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Guide: M2M and API authentication

Machine to Machine Authentication

SlashID supports the creation and management of machine to machine credentials through Oauth2 Client Credential Grants. You can leverage SlashID to implement API authentication for third party applications as well as internal services - please refer to our API docs for a complete list of endpoints.

OAuth 2.0 Client Credentials Grant

The OAuth 2.0 client credentials grant type is intended for scoped machine-to-machine (M2M) authentication. SlashID implements an OAuth 2.0 server and exposes relevant endpoints for creating and managing clients; generating and revoking access tokens; and inspecting access tokens.


The expected usage is summarized in the sequence diagrams below. The main actions are as follows:

  • Create scoped clients using SlashID APIs
  • Use clients to request scoped access tokens from SlashID APIs
  • Use scoped access tokens to authenticate requests to your organization's services
  • Check access tokens using SlashID APIs, including scope
  • Manage clients and tokens using SlashID APIs

M2M Auth

Creating and managing clients will be authenticated and authorized using SlashID organization IDs and corresponding API keys. The organization ID used to create a client will be stored as the client’s owner, and set as the access token’s subject during token introspection.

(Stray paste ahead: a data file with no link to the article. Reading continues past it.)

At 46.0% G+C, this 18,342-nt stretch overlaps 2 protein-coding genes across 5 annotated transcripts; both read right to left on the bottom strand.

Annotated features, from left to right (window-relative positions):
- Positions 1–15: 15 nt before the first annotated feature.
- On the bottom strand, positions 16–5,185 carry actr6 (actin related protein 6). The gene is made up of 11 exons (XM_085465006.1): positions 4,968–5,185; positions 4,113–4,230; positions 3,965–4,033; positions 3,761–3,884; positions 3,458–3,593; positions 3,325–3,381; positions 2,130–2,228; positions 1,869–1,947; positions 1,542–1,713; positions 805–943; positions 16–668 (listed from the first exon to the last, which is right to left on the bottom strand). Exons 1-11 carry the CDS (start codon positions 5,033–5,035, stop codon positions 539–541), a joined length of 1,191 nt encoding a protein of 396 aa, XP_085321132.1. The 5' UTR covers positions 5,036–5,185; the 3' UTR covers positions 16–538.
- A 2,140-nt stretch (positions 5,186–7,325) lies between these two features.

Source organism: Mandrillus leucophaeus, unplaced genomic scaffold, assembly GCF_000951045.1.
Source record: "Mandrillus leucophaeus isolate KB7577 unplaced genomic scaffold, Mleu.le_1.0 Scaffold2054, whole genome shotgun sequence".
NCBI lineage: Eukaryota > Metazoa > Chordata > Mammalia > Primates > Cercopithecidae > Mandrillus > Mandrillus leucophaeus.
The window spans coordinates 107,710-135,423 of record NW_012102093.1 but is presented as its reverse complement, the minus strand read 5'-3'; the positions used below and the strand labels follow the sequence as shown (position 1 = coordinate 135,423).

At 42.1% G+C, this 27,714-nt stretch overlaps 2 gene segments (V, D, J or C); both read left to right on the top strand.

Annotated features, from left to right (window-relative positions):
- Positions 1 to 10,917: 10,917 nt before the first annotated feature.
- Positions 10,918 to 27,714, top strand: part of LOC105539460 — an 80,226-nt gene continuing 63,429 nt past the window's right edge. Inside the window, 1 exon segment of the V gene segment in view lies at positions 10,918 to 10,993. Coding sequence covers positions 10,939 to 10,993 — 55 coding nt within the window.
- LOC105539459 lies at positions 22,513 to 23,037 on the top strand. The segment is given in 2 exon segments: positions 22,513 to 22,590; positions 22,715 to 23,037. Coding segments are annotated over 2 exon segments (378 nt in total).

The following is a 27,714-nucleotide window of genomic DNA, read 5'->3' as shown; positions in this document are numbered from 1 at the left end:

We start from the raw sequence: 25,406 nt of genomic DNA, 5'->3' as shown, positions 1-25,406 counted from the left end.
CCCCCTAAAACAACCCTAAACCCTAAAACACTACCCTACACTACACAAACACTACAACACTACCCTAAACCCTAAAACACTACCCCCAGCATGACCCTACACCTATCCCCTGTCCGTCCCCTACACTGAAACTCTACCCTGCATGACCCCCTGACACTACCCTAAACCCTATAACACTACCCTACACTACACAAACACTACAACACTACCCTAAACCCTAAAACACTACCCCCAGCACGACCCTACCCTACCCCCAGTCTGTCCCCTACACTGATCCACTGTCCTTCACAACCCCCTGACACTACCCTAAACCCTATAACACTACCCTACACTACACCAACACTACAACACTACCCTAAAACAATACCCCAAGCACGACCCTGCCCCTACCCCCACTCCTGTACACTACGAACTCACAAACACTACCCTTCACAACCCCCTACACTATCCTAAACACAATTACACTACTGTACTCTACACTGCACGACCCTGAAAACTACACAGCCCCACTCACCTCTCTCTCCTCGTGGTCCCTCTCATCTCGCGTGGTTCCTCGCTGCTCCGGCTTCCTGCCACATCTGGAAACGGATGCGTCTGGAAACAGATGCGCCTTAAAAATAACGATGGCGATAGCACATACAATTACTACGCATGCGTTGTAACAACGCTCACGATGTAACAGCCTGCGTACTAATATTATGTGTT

Client Credentials can be used to authenticate external apps. The client ID/secret pair can be used by the owner to create access tokens, which are then passed to the external app. Alternatively, the client credentials can be passed to the external app directly, which will then be able to generate its own access tokens. In general the former approach is recommended, as access tokens have a set lifetime and can be easily revoked without needing to completely disable/delete a client. Access tokens can also be scoped down to the precise requirements of the external service, in keeping with the principle of least privilege.

M2M External

One important note is that authorization checks on the resource server are still needed. A token introspection request should include both the token and the scope associated with the resources being accessed. If the scope granted to the token includes the scope in the request, the token is regarded as valid by SlashID (assuming it exists and is not revoked or expired). However, this does not guarantee that the entity that created the token (i.e., the client owner) actually has permission to access the resources. This check is internal to the service handling the API request. However, the subject and/or audience of the token can be used to identify the owner of the client and thus authorization can be performed.